The first auction I vividly remember attending was a bull sale with my dad. He kept telling me to sit still, that any movement could be interpreted as a bid. All I could think was, I'm 10 -- how could scratching my nose make an auctioneer think I was bidding? Finally, Dad looked at me and said, "OK, this is the bull I want. You do the bidding."
Some call the auction chant bid calling, the auction cry or the cattle rattle. I call it mesmerizing. The rhythmic repetition of numbers and words pull me in, and before long, the auctioneer's pattern has me entranced.
It can also be monetarily frustrating. Going once, going twice -- I know that more than once I've upped my own bid because I got caught up in the events.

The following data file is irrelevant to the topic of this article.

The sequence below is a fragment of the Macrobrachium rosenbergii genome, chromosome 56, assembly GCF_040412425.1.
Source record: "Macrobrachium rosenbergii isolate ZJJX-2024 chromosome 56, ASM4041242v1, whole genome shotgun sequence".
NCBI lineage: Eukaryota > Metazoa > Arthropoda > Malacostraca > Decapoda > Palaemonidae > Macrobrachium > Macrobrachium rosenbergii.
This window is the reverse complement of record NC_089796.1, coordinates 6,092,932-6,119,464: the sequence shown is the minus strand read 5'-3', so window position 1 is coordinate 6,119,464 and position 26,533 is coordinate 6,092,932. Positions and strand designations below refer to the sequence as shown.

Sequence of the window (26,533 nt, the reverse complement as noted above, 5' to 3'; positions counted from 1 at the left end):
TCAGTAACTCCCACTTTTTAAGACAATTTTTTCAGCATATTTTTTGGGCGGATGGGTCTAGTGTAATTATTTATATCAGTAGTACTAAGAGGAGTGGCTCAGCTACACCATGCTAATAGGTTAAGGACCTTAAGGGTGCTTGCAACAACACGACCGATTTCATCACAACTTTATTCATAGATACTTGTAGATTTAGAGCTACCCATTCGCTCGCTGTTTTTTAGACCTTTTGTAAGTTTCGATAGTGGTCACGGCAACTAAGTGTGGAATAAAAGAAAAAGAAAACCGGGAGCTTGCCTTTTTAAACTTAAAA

The items at a farm auction display an endless array of possibilities. Someone else's used junk can quickly become another person's prospective project. The buckets of used bolts and wagons full of shop and barn finds hold endless potential at an auction. I once wanted to buy a portable chicken coop. I don't have chickens or even want chickens.
Trying to keep up with the discreet, stealthy bidders can trip me up, too. The buyers who barely nod their heads or place a finger beside their nose always leave me asking, "Who made that last bid?" I nudge my husband for the answer, and he invariably replies: "That guy in the Carhartt jacket," to which I look about, and all I see is a sea of duck brown.
Auctions are a unique rite of passage. The sights and sounds never fail to spike the adrenaline. A bid card in hand is power -- whether I buy anything or not. And, the auctioneer's song of "Hey, alright, here we go ..." echoes long after I hear the word "sold."
Jennifer (Jent) Campbell occasionally wins a bid and hauls stuff home to her Indiana family farm. She also writes a blog called The Farmwife Feeds (https://farmwifefeeds.com/…). Follow her on Twitter @plowwife and on the podcast @girlstalkag
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